Paper Towns is a romantic drama about Quentin Jacobson (Nat Wolff), a shy, conscientious and romantic student. He has had a long-term crush on his beautiful and popular neighbour, Margo Roth Spiegelman (Cara Delevingne), who used to climb through his bedroom window at night when they were both children.One night, Margot appears again and asks Quentin to take her around the neighbourhood. She wants to revenge herself on people who have betrayed her, including her cheating boyfriend (Griffin Freeman). During their brief journey, Quentin falls more and more in love with Margo’s independence and determination.The following day, people discover that Margo has disappeared. Quentin becomes obsessed with finding out where she went and what happened, particularly after he discovers some clues that she has left behind. Eventually he learns a valuable lesson about idealising people that he doesn’t really know and taking people who are close to him for granted.
Romance and love; revenge; mystery
Paper Towns has minimal violence. It briefly shows a corpse, but the scene isn’t graphic and there is very little blood.
Paper Towns has some sexual references. For example:
- Teenagers talk about sexually transmitted diseases.
- Some characters talk about the sexual attractiveness of older women and a boy’s mother.
- Teenage characters talk in sexually suggestive ways and flirt with each other.
Alcohol, drugs and other substances
Paper Towns shows some use of substances. For example, many teenage characters drink alcohol socially – for example, at house parties. There isn’t much parental supervision at these parties.
Nudity and sexual activity
Paper Towns shows some nudity and sexual activity. For example:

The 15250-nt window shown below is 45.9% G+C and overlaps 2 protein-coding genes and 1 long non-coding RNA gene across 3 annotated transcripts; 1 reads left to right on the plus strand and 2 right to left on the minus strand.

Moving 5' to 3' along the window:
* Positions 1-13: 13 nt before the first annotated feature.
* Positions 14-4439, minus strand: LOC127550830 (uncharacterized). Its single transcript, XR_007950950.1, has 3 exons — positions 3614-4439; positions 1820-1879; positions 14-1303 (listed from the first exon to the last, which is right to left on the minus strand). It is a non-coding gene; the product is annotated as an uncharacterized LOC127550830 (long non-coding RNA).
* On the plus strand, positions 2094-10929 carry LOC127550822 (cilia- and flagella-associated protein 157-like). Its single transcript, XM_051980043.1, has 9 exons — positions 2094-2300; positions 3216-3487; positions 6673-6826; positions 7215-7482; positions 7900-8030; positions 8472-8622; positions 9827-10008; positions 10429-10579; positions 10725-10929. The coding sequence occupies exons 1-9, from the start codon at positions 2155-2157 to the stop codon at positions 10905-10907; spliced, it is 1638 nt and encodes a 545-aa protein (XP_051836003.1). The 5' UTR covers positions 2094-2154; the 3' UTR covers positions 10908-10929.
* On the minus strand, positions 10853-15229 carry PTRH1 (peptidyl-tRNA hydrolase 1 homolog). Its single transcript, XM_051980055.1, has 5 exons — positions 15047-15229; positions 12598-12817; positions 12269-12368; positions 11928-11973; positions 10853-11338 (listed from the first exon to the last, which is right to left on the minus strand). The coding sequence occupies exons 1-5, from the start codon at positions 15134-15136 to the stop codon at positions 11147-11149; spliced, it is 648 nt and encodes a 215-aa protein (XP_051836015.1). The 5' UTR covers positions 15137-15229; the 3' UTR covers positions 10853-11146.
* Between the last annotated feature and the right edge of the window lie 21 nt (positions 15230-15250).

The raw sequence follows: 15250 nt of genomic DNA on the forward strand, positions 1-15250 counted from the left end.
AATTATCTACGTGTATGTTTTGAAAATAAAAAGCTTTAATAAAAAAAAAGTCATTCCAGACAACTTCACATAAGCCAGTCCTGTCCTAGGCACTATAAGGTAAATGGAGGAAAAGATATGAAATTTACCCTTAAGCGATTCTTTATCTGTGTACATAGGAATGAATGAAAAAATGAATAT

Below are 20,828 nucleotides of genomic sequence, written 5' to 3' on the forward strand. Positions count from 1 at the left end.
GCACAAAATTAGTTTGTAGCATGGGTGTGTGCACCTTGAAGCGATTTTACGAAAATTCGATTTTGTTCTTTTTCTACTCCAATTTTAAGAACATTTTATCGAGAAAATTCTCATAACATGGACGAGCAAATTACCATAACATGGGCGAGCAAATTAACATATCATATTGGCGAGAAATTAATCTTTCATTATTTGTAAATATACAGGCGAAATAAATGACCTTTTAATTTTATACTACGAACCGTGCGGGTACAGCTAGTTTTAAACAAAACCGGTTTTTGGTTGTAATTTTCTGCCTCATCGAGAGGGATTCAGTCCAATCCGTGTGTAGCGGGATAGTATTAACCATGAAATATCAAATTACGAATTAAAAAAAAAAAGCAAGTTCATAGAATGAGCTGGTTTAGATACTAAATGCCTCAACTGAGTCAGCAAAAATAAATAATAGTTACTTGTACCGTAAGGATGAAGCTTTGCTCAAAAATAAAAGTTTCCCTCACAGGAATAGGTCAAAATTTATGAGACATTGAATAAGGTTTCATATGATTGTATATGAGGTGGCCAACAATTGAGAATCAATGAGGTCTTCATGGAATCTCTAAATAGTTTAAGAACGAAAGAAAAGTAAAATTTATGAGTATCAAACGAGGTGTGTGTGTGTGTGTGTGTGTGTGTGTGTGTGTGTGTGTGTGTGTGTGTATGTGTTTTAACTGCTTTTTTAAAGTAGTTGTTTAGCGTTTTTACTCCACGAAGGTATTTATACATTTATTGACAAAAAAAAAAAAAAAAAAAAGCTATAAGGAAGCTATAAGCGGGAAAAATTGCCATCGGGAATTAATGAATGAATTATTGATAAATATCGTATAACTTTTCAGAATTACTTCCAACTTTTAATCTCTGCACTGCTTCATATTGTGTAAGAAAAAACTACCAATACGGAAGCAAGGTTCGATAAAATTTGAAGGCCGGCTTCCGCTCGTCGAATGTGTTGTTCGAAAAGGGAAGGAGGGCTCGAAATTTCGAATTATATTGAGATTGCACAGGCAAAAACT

- There are scenes of partial but non-sexual nudity.
- Two characters kiss and embrace.
Paper Towns has no product placement of concern.
Paper Towns has some coarse language.
Ideas to discuss with your children
Paper Towns is a touching and inspiring movie based on a novel by John Green. It focuses on Quentin as he searches for his missing neighbour Margo, with whom he has long been in love.
The movie shows how putting people on pedestals often ends in disappointment. Quentin thinks Margo is perfect, but he soon discovers that she has a troubled past. The movie highlights the need to see people as complex individuals, rather than as stereotypes. It also demonstrates the importance of friendships in keeping people grounded, and the value of taking risks and going outside your comfort zone.
There is very little in the movie to disturb young children, but its story and themes make it more suited to older teenagers. As parents, you might be concerned about scenes of teenagers talking about sex, drinking alcohol and using coarse language.
This movie could also give you the chance to talk with your children about real-life issues like:
- the complex nature of relationships, romantic or otherwise, and the way that some relationships can encourage you to grow and others can bring you down
- teenage cliques and the importance of not stereotyping young people into groups – for example, the ‘popular’ girls or the ‘nerdy’ guys
- the pressure that teenagers feel from parental, social and cultural expectations.